Take some of the soil removed from the hole and mix with compost about 50:50 in the wheelbarrow. Remove the tree from the pot and tease the circling roots out a little. Making sure the top of the pot soil is level with the ground, back fill from the barrow adding a little slow release shrub fertiliser to the soil.

Tread down well as you fill and then give a really good watering, at least one can full if not two, to settle everything down. In dry weather, water weekly to really get them established.

Conifer finally planted out and hopefully growing on

If you were to just grow the conifers on in compost rather than mixing some soil in, then they’d probably grow a little faster but when they go into the ‘wild’ the tree will check as the roots won’t be used to soil and have been known to just keep circling the original root ball. Sticking with the good stuff.

Given a few years, they should be getting towards 2M high and providing some winter greenery to look at. Do watch what variety you get and remember fast growing usually means a large tree. I’m trying to add some decoration, not a tall forest so I’m looking for trees with a maximum height of three metres, two is fine but not the really dwarf types.

Rowan (Mountain Ash) Trees

The next project I’m thinking about is to grow a bulk amount, maybe 50, Rowan in pots. Rowans do fairly well here but we’ve had much better results with pot-grown trees about 4 years old rather than bare-rooted 2 year olds. But the 4 year old trees can easily run over £20.00.

The local trees are heavy with berries but I believe extracting the seeds from them is a fiddly job and 100 seeds can be purchased for a few pounds which would be reasonable for the time saving.

Choosing a conifer, when and where to plant

Choosing the right conifer for your garden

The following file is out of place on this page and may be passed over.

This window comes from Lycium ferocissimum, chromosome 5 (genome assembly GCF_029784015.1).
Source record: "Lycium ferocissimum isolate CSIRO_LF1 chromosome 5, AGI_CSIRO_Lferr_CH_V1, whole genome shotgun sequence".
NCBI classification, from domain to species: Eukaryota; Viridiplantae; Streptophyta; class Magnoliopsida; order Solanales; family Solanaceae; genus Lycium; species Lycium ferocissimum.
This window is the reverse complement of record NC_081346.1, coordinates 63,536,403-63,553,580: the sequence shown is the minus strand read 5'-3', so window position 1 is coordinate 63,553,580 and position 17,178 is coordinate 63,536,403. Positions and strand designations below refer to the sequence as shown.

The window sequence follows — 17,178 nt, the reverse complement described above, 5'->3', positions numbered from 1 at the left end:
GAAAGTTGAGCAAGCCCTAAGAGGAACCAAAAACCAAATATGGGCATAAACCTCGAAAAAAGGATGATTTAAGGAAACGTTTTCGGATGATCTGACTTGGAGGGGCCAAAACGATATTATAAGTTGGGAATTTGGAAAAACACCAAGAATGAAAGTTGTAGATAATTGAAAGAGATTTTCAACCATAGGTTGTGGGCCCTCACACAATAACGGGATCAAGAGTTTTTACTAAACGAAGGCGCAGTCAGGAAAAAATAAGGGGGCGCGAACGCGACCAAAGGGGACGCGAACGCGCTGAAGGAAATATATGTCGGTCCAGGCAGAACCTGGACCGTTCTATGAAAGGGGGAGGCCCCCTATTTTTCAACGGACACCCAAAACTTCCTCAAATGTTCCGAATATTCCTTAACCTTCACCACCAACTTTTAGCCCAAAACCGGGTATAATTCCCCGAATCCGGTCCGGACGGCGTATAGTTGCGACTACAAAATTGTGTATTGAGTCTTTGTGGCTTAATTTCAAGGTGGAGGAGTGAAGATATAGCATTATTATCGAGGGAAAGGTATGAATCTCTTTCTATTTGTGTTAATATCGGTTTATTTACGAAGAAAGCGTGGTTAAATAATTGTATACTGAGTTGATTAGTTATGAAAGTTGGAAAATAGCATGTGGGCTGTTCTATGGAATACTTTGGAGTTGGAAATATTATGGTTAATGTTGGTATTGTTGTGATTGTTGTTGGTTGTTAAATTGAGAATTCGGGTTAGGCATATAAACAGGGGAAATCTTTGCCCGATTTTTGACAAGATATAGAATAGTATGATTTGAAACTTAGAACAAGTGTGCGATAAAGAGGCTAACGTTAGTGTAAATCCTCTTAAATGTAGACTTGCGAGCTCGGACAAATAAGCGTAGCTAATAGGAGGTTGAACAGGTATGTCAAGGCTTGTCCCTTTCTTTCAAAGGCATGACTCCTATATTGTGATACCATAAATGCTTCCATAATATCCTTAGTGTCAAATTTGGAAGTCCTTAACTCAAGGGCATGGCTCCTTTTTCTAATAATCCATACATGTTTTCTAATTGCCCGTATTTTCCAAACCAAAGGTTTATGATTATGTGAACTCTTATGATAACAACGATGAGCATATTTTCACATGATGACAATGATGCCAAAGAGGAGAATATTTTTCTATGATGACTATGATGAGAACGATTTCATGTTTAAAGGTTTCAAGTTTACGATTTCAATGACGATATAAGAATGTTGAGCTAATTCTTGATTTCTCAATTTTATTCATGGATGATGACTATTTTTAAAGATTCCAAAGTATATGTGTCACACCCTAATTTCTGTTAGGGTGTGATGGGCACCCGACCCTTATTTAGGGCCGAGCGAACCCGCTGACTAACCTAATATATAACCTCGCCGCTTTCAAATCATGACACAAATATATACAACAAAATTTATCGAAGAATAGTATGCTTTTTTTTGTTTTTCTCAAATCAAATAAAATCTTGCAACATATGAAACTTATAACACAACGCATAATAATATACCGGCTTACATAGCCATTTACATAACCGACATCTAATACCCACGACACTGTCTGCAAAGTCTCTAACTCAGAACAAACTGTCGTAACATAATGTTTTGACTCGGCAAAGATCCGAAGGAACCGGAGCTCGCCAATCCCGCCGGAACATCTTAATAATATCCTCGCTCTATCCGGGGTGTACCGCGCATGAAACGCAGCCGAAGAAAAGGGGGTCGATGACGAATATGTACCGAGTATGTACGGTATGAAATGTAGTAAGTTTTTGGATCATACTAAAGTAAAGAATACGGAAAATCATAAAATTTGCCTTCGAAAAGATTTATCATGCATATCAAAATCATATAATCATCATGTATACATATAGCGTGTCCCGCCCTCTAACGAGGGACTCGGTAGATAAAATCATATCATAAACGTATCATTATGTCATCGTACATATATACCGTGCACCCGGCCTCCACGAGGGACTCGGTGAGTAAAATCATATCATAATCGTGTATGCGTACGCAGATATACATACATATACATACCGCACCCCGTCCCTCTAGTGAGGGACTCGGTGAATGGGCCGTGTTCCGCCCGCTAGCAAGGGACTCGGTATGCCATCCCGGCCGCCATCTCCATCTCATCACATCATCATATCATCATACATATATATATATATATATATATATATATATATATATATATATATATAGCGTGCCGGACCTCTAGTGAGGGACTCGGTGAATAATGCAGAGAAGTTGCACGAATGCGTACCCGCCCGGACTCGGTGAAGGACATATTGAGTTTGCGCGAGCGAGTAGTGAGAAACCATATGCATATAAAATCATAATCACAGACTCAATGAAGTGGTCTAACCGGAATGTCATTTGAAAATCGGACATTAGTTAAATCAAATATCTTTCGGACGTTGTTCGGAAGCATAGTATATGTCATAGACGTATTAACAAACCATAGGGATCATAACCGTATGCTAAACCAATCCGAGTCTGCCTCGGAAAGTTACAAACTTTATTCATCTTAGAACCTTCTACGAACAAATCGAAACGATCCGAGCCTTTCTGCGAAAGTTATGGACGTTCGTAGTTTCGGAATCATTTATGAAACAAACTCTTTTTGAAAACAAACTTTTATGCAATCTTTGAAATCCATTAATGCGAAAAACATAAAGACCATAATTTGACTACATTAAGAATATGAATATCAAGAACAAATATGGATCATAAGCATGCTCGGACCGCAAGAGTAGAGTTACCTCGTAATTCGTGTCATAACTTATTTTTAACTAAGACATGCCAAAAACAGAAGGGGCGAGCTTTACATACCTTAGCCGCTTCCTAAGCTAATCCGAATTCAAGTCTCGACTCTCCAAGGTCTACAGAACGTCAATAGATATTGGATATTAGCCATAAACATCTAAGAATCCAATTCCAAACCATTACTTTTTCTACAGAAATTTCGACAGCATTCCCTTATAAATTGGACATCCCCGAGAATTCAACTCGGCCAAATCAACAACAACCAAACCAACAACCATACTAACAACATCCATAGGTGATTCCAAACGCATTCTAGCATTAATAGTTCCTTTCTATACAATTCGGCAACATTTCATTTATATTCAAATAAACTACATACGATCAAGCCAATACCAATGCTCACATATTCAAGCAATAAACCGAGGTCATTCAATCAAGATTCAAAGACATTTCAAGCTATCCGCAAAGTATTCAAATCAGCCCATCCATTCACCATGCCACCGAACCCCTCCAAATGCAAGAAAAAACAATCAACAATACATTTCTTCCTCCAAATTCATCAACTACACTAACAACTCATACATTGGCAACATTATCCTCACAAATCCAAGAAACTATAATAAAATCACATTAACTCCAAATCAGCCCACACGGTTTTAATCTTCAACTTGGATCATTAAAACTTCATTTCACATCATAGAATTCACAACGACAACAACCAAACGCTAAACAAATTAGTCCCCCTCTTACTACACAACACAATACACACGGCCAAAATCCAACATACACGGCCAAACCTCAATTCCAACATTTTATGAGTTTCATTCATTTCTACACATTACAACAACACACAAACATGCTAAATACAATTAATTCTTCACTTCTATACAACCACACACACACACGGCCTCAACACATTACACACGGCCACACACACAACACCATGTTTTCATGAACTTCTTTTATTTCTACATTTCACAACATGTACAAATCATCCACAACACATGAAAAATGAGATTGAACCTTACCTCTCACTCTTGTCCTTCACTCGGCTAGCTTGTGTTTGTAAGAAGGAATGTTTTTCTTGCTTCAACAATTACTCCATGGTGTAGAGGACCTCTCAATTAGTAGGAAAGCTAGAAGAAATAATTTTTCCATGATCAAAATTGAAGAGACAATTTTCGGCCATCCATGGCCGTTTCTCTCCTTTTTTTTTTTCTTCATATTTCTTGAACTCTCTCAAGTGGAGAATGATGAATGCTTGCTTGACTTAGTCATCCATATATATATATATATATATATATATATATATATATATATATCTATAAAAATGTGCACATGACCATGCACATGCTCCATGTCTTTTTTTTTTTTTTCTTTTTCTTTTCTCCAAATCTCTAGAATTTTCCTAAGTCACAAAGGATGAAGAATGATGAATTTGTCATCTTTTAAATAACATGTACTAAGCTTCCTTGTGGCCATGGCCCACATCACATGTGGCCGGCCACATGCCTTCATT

• Finding the right conifer for the right place is key.
  • Consider the eventual height and spread of different varieties very carefully. Taller growing varieties won’t just stop growing when they reach a sensible height.
  • If you’re looking to plant fast-growing varieties and want to control their height, make sure you can definitely commit to pruning at least once a year. If you’re looking to choose a tall-growing variety make sure you can commit to clipping it at least once per year.

Planting a conifer near Jackson’s Nurseries, Staffordshire

  • Limit your selection to dwarf conifers for rockeries. Anything larger will end up requiring you to lift the stones to remove it at a later date. Rockery conifers combine well with shrubs like Daphne and miniature bulbs. Their foliage offers year-round colour, texture and form.
  • Juniper Blue Carpet makes a great choice for ground cover on slopes whilst common yew (Taxus baccata) is a great alternative to box for formal hedges.
  • Growing conifers in containers can be a great way to control excessive growth in smaller gardens.

Juniper Blue Carpet is a great choice for groundcover

When to Plant

  • Conifers grown in containers can be planted at any time of the year, providing the ground is not frozen or waterlogged and it’s not excessively windy. If you have the choice, early autumn planting works best for most conifers so their roots can establish whilst the soil is still warm, leaving them best equipped to cope with the winter cold and grow strongly in spring.
  • Frost-proof conifers such as Cedrus deodara ‘Feelin’ Blue’ are best planted in early spring.
  • Root ball conifers can be planted from the beginning of October to mid-April.
  • If you’re not able to plant immediately, leave your conifers in a cool, light, frost-free place, out of the sun. Containerised conifers can be left in their pots. If they’re at risk of drying out, dunk in a bucket of water.